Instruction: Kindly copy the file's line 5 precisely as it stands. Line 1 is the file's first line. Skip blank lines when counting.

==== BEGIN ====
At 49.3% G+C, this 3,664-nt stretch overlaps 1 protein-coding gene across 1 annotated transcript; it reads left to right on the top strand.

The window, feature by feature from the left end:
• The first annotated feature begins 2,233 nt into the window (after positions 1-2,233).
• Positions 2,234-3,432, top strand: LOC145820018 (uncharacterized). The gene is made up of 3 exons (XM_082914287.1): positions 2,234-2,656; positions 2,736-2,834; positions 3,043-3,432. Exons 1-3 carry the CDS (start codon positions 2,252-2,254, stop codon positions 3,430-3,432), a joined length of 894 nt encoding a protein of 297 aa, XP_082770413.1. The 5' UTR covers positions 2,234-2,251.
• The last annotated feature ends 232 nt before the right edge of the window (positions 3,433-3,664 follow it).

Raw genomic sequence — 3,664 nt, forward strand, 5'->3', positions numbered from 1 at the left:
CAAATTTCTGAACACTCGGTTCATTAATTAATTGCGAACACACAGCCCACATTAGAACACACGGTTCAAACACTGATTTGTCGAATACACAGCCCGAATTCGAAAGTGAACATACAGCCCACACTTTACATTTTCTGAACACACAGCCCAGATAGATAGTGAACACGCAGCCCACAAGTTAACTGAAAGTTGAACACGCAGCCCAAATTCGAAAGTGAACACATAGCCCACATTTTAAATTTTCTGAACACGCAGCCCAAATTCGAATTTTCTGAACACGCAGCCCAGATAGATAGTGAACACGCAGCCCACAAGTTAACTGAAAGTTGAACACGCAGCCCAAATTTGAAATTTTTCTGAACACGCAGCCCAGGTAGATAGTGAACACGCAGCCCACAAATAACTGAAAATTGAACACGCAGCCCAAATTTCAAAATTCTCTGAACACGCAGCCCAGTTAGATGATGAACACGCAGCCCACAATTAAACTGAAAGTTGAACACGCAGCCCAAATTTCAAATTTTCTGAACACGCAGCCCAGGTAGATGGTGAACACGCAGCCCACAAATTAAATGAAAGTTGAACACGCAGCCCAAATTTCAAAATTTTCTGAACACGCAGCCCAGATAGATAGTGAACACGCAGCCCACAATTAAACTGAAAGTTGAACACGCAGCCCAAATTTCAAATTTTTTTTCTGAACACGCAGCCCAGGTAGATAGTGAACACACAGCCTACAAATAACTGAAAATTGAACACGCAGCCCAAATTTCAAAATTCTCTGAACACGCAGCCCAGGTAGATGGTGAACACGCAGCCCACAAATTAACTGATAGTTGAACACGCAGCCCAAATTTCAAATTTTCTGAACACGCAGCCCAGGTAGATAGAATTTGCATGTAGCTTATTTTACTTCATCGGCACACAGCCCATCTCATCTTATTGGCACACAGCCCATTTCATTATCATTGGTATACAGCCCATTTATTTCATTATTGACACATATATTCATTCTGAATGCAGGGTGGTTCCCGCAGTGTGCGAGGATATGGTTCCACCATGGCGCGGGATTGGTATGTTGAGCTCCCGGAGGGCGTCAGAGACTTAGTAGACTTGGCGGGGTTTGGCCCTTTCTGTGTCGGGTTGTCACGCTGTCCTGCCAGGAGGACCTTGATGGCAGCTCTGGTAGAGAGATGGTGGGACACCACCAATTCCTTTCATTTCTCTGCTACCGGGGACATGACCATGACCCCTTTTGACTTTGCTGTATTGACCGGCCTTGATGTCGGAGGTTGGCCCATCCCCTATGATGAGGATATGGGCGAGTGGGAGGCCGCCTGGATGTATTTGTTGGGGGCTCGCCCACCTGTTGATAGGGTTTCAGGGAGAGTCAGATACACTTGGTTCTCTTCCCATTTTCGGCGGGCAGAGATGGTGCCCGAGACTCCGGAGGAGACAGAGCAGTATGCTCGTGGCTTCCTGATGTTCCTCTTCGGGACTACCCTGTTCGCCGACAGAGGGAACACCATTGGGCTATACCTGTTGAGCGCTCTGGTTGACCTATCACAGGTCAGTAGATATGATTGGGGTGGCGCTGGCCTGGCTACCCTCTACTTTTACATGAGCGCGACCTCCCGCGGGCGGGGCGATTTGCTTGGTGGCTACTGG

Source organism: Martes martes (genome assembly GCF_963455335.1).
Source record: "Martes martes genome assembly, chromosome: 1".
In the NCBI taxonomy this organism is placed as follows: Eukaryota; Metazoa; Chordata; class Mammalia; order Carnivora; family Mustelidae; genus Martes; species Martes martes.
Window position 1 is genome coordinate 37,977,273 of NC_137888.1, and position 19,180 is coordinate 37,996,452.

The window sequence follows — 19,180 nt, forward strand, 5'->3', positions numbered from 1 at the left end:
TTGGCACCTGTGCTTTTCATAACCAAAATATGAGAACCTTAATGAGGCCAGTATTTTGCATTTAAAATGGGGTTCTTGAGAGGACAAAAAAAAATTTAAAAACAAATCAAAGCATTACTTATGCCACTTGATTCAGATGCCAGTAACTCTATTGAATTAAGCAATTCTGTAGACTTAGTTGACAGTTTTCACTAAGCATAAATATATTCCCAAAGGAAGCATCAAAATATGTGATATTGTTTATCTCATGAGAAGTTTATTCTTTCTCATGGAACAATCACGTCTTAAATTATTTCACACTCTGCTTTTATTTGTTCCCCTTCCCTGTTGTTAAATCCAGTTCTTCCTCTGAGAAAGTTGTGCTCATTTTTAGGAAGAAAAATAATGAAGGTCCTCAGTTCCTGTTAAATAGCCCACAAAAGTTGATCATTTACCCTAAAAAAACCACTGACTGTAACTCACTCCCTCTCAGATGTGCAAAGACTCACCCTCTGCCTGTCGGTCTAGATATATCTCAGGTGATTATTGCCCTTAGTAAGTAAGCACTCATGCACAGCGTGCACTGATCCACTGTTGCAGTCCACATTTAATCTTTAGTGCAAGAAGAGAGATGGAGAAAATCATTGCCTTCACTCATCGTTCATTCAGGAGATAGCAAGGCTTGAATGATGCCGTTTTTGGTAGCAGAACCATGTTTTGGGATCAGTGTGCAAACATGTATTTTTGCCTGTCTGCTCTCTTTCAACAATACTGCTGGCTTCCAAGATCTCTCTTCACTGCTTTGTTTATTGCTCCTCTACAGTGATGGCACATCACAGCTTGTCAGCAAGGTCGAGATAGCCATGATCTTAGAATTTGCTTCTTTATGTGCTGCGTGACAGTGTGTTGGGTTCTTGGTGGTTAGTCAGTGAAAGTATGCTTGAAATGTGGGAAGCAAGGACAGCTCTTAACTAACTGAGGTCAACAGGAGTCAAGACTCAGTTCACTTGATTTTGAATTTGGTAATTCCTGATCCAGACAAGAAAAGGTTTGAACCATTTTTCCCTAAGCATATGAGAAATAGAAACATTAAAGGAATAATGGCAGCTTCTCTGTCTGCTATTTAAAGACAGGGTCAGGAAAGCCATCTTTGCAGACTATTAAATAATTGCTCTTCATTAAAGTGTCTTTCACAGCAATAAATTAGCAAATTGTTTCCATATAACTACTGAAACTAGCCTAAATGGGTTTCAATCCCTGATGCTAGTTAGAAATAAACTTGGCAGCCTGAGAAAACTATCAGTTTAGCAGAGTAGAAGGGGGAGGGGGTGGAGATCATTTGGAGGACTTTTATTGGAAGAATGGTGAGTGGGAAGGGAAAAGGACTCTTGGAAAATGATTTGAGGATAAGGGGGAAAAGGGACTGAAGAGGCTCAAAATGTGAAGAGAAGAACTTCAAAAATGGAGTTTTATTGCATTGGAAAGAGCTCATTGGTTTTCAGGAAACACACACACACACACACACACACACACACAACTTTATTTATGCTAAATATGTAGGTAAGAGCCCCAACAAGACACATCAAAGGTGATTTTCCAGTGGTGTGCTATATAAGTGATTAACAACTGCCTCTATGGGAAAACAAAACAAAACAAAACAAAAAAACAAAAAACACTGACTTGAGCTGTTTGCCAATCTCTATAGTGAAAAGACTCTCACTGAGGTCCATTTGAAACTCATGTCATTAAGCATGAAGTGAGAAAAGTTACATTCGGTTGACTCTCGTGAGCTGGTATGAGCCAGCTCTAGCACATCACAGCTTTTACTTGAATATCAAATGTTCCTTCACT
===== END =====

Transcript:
• The last annotated feature ends 232 nt before the right edge of the window (positions 3,433-3,664 follow it).